Posted on March 5, 2010
Richmond not on List of Chevron
R. Baker, Chronicle Staff Writer
Oil giant Chevron Corp. has revealed where it plans to cut
its worldwide refining and marketing operations - and Richmond
is not on the list.
Chevron executives told a gathering of Wall Street analysts
Tuesday that the oil company, America's second-largest, will
lay off 2,000 employees this year from its global "downstream" division,
which makes and sells gasoline. Oil companies have seen their
downstream profits gutted by the recession, as drivers buy
"Downstream market conditions are likely to be difficult for
the next several years," warned Mike Wirth, the company's executive
vice president for worldwide refining and marketing operations.
In response, Chevron plans to sell its refinery in Pembroke,
Wales, and will seek bids for some of its downstream operations
in Europe, the Caribbean and Central America.
But the company made no mention of its refinery in Richmond.
City officials there are trying to raise the refinery's taxes,
and environmentalists have blocked a project to upgrade the
plant's aging equipment.
Chevron executives, including Wirth, had previously hinted
that they might pull out of Richmond if the company didn't
get its way. Critics considered that a bluff.
"That's what we were saying all along - that the likelihood
of them closing the Richmond refinery was very small," said
Richmond Mayor Gayle McLaughlin, who often rails against the
company. [emphasis added]
Chevron representatives would not say how many jobs could
be lost at the company's San Ramon headquarters or its offices
in Houston. Severance packages will cost an estimated $150
million to $200 million in the year's first quarter.
Just a few years ago, refineries were enjoying record profits,
and analysts declared that the industry had entered a "golden
age." Now those same businesses are struggling.
Demand for gasoline and diesel plunged with the recession,
as consumers stopped spending and shipping companies idled
trucks. Today, refiners must pay top dollar for oil, with crude
oil futures trading above $80 on the New York Mercantile Exchange.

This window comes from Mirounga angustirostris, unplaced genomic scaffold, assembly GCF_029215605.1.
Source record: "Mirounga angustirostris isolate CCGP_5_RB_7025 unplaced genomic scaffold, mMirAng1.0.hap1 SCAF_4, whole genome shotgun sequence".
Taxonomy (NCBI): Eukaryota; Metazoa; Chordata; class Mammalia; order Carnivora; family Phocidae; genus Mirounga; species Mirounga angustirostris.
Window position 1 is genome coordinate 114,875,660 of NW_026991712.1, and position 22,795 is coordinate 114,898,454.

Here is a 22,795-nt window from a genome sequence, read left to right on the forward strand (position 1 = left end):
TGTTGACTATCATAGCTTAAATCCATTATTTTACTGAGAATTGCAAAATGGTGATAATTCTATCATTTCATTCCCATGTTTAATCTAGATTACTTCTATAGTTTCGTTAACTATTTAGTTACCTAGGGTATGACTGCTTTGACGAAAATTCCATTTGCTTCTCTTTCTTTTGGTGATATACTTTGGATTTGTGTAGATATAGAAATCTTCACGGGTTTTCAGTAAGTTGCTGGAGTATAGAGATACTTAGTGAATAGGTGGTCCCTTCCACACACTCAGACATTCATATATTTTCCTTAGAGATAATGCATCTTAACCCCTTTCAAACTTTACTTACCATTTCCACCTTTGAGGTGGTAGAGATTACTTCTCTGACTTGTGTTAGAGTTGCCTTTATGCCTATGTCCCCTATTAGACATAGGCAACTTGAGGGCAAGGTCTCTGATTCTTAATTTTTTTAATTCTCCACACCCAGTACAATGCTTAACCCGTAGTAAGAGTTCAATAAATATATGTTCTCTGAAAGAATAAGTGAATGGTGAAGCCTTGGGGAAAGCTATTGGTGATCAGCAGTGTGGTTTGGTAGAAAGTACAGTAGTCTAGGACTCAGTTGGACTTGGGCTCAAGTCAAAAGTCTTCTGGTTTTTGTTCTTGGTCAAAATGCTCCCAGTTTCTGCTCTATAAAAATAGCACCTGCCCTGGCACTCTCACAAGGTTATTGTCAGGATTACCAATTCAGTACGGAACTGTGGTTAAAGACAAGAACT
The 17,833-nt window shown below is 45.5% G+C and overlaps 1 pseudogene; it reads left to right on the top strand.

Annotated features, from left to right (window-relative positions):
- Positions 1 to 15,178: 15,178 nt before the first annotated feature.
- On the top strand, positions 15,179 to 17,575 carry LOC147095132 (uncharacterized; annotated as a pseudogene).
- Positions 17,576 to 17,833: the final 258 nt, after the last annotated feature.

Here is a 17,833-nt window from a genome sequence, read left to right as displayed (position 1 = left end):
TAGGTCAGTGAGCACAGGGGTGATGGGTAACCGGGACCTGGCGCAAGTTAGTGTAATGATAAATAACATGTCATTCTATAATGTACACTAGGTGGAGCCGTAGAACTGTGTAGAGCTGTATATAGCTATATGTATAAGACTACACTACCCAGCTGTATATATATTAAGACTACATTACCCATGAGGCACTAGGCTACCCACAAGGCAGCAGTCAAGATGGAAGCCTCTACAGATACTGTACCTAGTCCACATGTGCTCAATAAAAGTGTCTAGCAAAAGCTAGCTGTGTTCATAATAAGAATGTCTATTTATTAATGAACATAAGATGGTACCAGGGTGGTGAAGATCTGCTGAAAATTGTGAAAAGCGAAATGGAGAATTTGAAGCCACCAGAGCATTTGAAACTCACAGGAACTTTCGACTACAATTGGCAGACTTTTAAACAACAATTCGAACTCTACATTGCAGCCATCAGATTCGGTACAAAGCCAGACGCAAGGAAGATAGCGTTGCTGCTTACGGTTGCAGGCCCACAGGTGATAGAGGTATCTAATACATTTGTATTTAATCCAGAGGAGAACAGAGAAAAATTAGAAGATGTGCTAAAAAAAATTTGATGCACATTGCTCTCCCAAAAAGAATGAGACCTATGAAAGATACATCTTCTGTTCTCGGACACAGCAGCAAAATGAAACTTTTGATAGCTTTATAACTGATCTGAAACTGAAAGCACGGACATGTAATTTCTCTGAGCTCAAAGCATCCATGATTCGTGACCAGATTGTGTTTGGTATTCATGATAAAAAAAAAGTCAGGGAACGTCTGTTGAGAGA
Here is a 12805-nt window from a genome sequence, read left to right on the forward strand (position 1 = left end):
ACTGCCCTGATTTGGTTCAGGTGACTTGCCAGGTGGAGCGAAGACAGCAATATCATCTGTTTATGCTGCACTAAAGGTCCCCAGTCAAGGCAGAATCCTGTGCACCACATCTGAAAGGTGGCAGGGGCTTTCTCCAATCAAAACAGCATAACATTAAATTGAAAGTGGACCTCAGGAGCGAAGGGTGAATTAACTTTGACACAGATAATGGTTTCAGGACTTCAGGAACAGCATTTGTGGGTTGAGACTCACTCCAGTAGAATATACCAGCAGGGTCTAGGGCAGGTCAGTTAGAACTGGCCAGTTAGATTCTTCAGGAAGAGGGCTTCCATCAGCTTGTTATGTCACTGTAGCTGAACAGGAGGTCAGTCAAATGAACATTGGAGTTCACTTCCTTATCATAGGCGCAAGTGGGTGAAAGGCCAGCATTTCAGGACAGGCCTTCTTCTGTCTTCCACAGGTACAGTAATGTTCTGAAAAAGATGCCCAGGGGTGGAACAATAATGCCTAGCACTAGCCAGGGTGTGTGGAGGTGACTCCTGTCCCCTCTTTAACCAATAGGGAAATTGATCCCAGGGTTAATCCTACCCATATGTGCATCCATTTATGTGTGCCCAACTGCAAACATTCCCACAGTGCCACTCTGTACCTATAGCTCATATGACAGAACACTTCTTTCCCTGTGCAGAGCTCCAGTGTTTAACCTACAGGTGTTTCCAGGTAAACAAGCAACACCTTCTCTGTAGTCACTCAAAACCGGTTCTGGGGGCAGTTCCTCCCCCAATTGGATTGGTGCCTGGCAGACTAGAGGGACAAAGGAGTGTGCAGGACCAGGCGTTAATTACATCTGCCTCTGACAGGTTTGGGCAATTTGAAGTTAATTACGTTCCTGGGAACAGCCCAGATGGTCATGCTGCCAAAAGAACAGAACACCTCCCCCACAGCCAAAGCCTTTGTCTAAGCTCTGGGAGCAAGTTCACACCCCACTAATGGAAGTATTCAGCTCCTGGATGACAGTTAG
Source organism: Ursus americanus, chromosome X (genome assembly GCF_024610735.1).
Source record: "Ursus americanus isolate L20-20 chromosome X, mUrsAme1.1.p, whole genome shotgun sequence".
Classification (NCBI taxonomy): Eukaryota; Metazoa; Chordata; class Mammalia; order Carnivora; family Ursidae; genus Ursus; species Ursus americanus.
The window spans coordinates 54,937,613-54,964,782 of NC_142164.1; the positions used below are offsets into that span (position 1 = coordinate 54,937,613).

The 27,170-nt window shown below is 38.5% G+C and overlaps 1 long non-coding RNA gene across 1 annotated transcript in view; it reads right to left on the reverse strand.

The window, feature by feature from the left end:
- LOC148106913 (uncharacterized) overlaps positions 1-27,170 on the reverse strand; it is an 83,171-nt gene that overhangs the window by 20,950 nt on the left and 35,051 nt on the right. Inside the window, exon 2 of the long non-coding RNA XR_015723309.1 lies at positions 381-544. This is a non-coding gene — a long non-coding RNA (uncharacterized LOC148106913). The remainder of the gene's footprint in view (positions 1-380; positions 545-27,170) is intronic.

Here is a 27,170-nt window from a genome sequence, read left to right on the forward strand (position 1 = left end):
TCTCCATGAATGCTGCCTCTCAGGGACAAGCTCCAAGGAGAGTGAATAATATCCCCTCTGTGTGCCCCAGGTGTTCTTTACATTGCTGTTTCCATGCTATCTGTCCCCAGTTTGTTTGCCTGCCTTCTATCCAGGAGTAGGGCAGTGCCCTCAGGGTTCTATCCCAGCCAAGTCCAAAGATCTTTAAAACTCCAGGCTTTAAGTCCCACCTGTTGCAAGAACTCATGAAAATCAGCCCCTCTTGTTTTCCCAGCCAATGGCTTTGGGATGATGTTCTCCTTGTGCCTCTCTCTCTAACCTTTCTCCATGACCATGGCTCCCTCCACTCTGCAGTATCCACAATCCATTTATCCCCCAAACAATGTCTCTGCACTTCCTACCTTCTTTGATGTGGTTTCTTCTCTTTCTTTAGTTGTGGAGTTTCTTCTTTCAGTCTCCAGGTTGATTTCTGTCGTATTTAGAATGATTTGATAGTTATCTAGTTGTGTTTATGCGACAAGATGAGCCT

But weak gasoline sales prevent the companies from passing
the full cost on to consumers. As difficult as it is for drivers
to believe, refiners have been losing money.
"It's something most of the general public doesn't get," said
Ken Medlock, an energy research fellow at Rice University's
James A. Baker III Institute for Public Policy. "They look
at the price of gasoline, and they think the oil companies
are doing great, but that's not necessarily the case."
Chevron makes most of its money by pumping and selling crude
oil, so the company as a whole remains profitable even when
its refining and marketing operations aren't. In the fourth
quarter of 2009, for example, the company made $3.1 billion
in profit, while its downstream operations lost $613 million.
Refining has always been a cyclical business, and Medlock
predicts that gasoline demand will eventually pick up. But
even as the economy recovers, high gas prices will force many
drivers to cling to the thrifty ways they learned during the
recession, he said. Regular gas costs an average of $2.76 per
gallon nationwide, according to the AAA automotive club. In
California, the average is $3.07.
"We certainly won't see demand grow the way it was when gas
was $1.50," Medlock said.
Richmond city officials said they hope Chevron's planned layoffs
would largely spare the refinery, the city's largest private
employer. But they gave no indication that they would back
down in their disputes with the oil company.
City Councilman Jim Rogers said he will continue to oppose
the refinery's upgrade project until Chevron guarantees that
the changes will not lead to more air pollution. Critics say
the project, which has been frozen by a lawsuit, would allow
the refinery to refine heavier grades of crude oil and create
The company says the grades of crude oil used at the refinery
would stay the same, although the changes would allow the plant
to process larger amounts of the heaviest grades already in
"I don't think it's Chevron-bashing to insist - absolutely
insist - that they don't make the air dirtier," Rogers said.
"I certainly don't want the refinery to close," he added. "I'm
certainly gratified that it doesn't look like that's happening
at this point."
E-mail David R. Baker at email@example.com.
This article appeared on page D - 1 of the
San Francisco Chronicle